- A new survey indicates many consumers don’t understand food expiration date labels.
- Experts say it’s important to be aware of this information to avoid food poisoning and other illnesses.
- One way to keep food fresh is to grocery shop more than once a week.
- Another way is to use the “first in, first out” system when preparing meals.
You know the difference between “Best If Used By” and “Use By” dates, right?
Well, you might want to check again.
A new survey found that even though most people said they use food expiration labels and know what they mean, less than half (46 percent) knew that the “Best If Used By” label specifically indicates that food quality may deteriorate (or spoil) after the date on the label.
Less than one-quarter (24 percent) of study respondents knew that the “Use By” label means that food is not safe to eat after the date on the label.
Teaching the respondents the differences didn’t change their view much either.
After viewing educational messages, 37 percent of survey respondents still did not understand the specific meaning of the “Best If Used By” label, and 48 percent did not understand the specific meaning of the “Use By” label.
“Unwarranted confidence and the familiarity of date labels may make consumers less attentive to educational messaging that explains the food industry’s labeling system,” said Catherine Turvey, MPH, a study author from the department of exercise and nutrition sciences at the Milken Institute School of Public Health at George Washington University in Washington, D.C.
Depending on the food you’re eating, you could get sick if you don’t understand these labels.
“Products past their labeled date are no longer at their freshest and could be growing harmful bacteria,” said Kristin Kirkpatrick, MS, RDN, a nutritionist and the author of “Skinny Liver.”
“The rate at which bacteria grows is different for each food, but depending on the rate of growth of these bacteria, one could come down with food poisoning due to contamination,” she told Healthline.
That is the worst case scenario.
“But the chances of something happening are not 0 percent either,” Kirkpatrick said. “Symptoms of this can be stomachache or cramps, nausea, vomiting, diarrhea, and fever.”
Freshness makes a difference.
Kirkpatrick said she’s a stickler for dates on food products.
“I believe food at its freshest is food at its best,” she said. “I’d rather not take the risk of getting myself or my family sick from contaminated food.”
“I know on days when you are clinched for time at dinner it might be easier to pretend the ‘Best By’ or ‘Used By’ date doesn’t exist, but is it worth getting sick over?” she asked.
How Kirkpatrick keeps food at peak freshness
- When buying food at the store, grab the product with the furthest-away “Best By” or “Use By” date because this allows for more time to consume it before it poses any risk to foodborne illnesses.
- Shop more than just once a week to ensure fresh products at home.
- Research some food delivery services to find one you feel comfortable using to get fresh products delivered to your door and save time spent shopping.
- Freeze foods you know you won’t eat right away.
“If you are someone who is really busy and you need to prep meals ahead of time, I suggest cooking meals 24 hours ahead of time and nothing longer,” she said.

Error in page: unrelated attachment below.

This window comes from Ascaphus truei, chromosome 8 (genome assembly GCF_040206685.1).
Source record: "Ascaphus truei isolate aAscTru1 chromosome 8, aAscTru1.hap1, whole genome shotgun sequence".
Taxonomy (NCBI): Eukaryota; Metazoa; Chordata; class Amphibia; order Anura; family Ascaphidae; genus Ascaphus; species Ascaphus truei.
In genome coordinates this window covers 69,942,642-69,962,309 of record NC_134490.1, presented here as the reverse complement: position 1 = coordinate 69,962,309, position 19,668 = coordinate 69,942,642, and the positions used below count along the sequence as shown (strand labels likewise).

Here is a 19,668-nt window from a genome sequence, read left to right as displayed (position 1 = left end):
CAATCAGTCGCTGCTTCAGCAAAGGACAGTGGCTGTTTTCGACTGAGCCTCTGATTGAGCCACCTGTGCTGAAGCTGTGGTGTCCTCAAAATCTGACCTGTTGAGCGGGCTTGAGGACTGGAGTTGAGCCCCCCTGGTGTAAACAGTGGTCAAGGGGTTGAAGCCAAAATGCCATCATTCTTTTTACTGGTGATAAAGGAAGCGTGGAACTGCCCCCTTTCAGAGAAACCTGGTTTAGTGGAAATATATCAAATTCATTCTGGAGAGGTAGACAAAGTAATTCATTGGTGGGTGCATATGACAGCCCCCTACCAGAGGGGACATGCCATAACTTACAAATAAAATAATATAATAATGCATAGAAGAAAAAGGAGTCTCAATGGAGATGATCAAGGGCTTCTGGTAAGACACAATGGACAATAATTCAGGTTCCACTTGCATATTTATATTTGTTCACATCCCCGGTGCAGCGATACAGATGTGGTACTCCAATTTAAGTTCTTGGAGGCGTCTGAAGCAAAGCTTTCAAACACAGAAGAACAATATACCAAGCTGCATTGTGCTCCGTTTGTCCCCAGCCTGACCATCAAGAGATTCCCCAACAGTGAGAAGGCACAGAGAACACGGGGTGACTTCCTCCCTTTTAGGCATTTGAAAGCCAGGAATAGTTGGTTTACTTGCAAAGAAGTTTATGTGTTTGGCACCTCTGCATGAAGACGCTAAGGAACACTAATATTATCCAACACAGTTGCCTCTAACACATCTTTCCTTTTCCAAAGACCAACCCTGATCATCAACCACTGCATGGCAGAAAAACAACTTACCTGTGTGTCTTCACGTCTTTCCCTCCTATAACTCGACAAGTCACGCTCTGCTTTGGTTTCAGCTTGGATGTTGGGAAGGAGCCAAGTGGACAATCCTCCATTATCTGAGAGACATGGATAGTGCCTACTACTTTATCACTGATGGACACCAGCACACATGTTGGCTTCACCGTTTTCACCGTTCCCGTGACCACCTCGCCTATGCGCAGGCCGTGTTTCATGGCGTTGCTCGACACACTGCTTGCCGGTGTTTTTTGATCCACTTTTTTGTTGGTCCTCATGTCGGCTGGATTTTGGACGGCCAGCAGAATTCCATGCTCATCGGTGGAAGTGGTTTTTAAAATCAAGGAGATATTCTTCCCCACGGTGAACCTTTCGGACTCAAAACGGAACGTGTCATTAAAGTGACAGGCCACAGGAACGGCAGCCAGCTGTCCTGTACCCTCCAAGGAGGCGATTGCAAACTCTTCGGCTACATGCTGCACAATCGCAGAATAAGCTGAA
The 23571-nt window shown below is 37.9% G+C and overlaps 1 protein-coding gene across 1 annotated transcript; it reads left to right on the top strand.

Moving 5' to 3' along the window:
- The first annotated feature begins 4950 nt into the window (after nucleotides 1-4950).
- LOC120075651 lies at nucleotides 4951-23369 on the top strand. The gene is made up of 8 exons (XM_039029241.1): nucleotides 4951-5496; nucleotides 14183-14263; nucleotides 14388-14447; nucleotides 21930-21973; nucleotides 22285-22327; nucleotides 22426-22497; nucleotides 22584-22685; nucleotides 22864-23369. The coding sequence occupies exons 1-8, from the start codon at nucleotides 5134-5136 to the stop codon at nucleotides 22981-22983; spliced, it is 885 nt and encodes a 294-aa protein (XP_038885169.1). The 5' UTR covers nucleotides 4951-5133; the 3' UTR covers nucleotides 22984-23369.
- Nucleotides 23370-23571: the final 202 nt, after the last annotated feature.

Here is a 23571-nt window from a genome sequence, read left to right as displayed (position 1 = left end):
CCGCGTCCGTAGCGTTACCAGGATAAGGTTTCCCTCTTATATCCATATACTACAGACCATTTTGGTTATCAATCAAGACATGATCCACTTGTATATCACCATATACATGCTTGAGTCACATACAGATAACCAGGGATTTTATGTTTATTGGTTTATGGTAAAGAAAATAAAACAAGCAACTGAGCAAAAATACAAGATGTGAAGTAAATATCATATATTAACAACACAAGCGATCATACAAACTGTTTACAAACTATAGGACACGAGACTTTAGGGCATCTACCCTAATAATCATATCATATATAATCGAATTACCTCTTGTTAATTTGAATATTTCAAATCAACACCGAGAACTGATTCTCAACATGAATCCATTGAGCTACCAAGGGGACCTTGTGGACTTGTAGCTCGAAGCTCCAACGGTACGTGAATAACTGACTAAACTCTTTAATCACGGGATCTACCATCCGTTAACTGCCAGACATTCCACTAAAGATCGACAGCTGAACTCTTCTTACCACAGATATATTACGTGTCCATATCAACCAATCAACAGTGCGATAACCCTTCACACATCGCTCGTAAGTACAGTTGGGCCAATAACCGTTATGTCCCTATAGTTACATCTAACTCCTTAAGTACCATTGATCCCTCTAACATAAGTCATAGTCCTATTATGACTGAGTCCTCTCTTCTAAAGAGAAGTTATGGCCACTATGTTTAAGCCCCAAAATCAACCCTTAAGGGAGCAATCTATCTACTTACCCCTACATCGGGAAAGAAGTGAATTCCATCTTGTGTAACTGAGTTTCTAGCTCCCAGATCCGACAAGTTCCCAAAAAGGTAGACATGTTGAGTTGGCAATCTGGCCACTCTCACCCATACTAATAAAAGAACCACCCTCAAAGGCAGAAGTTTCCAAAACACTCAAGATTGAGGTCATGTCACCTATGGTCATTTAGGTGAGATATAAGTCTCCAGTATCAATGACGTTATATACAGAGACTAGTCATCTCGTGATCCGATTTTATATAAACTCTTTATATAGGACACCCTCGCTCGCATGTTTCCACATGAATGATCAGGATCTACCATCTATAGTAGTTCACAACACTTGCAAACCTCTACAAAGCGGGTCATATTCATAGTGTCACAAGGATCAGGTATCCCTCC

“This is the safest way to save time and avoid getting sick,” she told Healthline. “Remember, just because food products are cooked before ‘Use By’ dates doesn’t mean they are safe to eat 7 days after cooking. Bacteria growth still exists on cooked foods and will pose a risk of illness.”
If all this sounds expensive, don’t worry.
Caroline West Passerrello, MS, RDN, LDN, a spokesperson for the Academy of Nutrition and Dietetics, shares tips on consuming your food before it expires so you’re not wasting time or money.
“I recommend downloading an app, like the FoodKeeper app, for an easy-access guide to how long foods will keep,” she told Healthline. “The FoodKeeper helps you understand food and beverages storage.”
“It will help you maximize the freshness and quality of items and by doing so you will be able to keep items fresh longer than if they were not stored properly. It was developed by the USDA’s Food Safety and Inspection Service, with Cornell University and the Food Marketing Institute. It is also available as a mobile application for Android and Apple devices,” Passerrello said.
If an app isn’t appealing, you can also keep things more simple with Passerrello’s idea of using the “first in, first out” method for food storage.
“When new food comes into the house, it takes its place in the back of the pantry or refrigerator to be sure I reach for the items that need to be used sooner, first,” she said.
Passerrello’s additional suggestions on keeping foods fresh:
- Be sure to store foods properly. Keeping them as airtight as possible helps foods stay fresh for their maximum potential.
- Use a planning cycle to reduce food waste. Look at your calendar and determine how many meals you will need to prepare in the time frame between your next grocery shopping trips.
- Meal plan: Determine what you will make for that time frame and create your shopping list from your meal plan.
- Stick to the list so you don’t bring home food you don’t have a plan for.
- When you arrive home, promptly and properly store the food.
- Stick to your planned meals as much as possible throughout the week, and use any leftovers rather than letting them go to waste.